Parents of murdered Chinese students Wu Ying, Qu Ming tell of their grief
Fathers of two Chinese students shot dead as they sat in a car in Los Angeles tell court of their grief as one of the accused pleads guilty
McClatchy-Tribune in Los Angeles
The parents of two Chinese students gunned down in Los Angeles told a court of their heartache as one of the two accused men pleaded guilty in exchange for the prosecution not seeking the death penalty.
Bryan Barnes admitted the first-degree murders of Wu Ying and Qu Ming, both 23 and students at the University of Southern California, in 2012.
He will instead serve two consecutive life terms in prison without the possibility of parole.
The fathers of both victims, Qu Wanzhi and Wu Xiyong, addressed the court, speaking of the great devastation and loss their families have suffered.
They said their children were killed "for no reason", according to the LA County district attorney's office.
Wu Xiyong told the court: "He [Barnes] not only has taken away our child's life together with her dream, but also shattered the dream and hope of our entire family into pieces and pushed us into the abyss of endless pain."
Qu Wanzhi said: "In our dreams, our beloved son is covered in blood, crying out to us, 'Dad, I am so cold. I suffered a horrible death for absolutely no reason. You must help me get justice.' Son, I am here today to help you get justice."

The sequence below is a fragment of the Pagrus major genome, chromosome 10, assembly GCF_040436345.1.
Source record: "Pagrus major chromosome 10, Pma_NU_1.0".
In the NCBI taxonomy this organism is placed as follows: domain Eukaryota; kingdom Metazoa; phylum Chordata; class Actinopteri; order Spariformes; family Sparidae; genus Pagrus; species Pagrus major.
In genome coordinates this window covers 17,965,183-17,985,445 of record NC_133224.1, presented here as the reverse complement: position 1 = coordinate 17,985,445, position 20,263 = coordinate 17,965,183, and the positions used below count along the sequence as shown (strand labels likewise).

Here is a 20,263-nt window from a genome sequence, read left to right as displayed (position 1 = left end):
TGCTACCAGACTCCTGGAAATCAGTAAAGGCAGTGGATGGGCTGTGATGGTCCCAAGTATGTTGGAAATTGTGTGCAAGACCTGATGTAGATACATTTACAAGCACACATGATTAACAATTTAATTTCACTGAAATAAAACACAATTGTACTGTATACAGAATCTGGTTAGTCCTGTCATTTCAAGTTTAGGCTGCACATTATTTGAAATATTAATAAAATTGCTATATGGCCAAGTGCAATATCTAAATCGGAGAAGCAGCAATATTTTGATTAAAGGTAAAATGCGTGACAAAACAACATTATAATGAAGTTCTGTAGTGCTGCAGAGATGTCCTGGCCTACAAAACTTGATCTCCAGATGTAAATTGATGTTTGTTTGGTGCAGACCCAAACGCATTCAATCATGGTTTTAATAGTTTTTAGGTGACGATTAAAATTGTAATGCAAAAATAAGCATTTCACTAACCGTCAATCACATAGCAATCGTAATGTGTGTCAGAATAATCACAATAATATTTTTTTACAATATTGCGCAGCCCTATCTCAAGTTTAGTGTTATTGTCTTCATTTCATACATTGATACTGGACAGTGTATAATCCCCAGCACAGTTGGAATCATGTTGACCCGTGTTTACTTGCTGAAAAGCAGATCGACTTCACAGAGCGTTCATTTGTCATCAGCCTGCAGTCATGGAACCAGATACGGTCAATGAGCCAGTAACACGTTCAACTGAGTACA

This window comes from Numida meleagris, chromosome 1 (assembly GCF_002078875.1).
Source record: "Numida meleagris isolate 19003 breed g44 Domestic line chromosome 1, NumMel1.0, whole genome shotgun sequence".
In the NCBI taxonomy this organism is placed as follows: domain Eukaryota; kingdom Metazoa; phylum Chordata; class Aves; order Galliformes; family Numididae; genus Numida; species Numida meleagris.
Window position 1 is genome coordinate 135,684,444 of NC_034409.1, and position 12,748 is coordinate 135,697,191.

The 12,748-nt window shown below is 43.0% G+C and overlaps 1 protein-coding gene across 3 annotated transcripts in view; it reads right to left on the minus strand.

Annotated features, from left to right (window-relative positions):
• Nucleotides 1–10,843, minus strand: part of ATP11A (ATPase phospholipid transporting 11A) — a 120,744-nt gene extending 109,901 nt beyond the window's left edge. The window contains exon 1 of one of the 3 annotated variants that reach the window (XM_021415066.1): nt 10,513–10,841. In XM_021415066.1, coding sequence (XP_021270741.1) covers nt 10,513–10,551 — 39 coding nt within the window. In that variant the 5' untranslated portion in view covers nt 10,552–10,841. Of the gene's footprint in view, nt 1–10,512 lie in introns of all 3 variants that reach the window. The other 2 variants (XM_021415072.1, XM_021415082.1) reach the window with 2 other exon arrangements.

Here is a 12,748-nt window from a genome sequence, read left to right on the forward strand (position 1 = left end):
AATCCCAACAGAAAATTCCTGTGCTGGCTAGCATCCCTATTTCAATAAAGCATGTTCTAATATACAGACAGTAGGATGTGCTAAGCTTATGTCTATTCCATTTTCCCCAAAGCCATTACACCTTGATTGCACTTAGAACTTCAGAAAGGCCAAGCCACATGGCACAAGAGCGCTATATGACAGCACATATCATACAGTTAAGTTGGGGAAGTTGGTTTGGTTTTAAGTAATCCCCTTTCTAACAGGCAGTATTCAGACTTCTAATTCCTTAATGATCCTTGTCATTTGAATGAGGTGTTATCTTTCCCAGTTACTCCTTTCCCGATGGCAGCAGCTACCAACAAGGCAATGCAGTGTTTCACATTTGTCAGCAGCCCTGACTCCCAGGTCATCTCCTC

The students, both from Beijing, travelled to the US to study for master's degrees in electrical engineering. They were shot dead while sitting in Qu's parked BMW on a rainy April night.
Barnes, 21, was arrested for the killings along with Javier Bolden, 20, after detectives were able to connect Wu's stolen iPhone to the suspected gunmen.
Bolden continues to await his own trial in the case.
During a week-long preliminary hearing last year, prosecutors revealed investigators used the GPS in Wu's phone to track down its whereabouts. That information pointed to Barnes.
Investigators then got a court order to eavesdrop on Barnes' phone conversations.
In one, he allegedly talked to Bolden and appeared to acknowledge their involvement in the shooting, authorities said.
During the call, which was played in court last week, Barnes casually describes his attempt to sell the phone which prosecutors believe was Wu's.
Barnes said he had hoped to unlock the phone to give to Bolden as a birthday present.
Instead, he sold it to a mobile store for US$230, according to a transcript of the call. At one point in the conversation, Barnes describes an incident in which he and Bolden "ran up on them little Asian people" and alludes to shooting the phone's owner.
At the conclusion of last week's hearing, Judge Stephen Marcus said Bolden's lack of surprise on the call was enough to cast doubt on his attorney's argument there was insufficient evidence pointing to Bolden's participation in the shootings.
Barnes' former girlfriend also testified he later admitted to stealing the phone.
She also testified Barnes told her he "might have shot somebody" in the process.
Marcus concluded there was "more than enough evidence" tying the two men to the slayings and ordered them to stand trial for murder.
In addition to the slayings of the students, investigators said they were also able to link Barnes and Bolden to another shooting in which one victim was struck eight times.
Bolden was allegedly tied to another shooting in which two people were wounded.
Shell casings recovered from the scene of Wu's and Qu's slayings tied the shootings together, authorities said.
Additional reporting by Reuters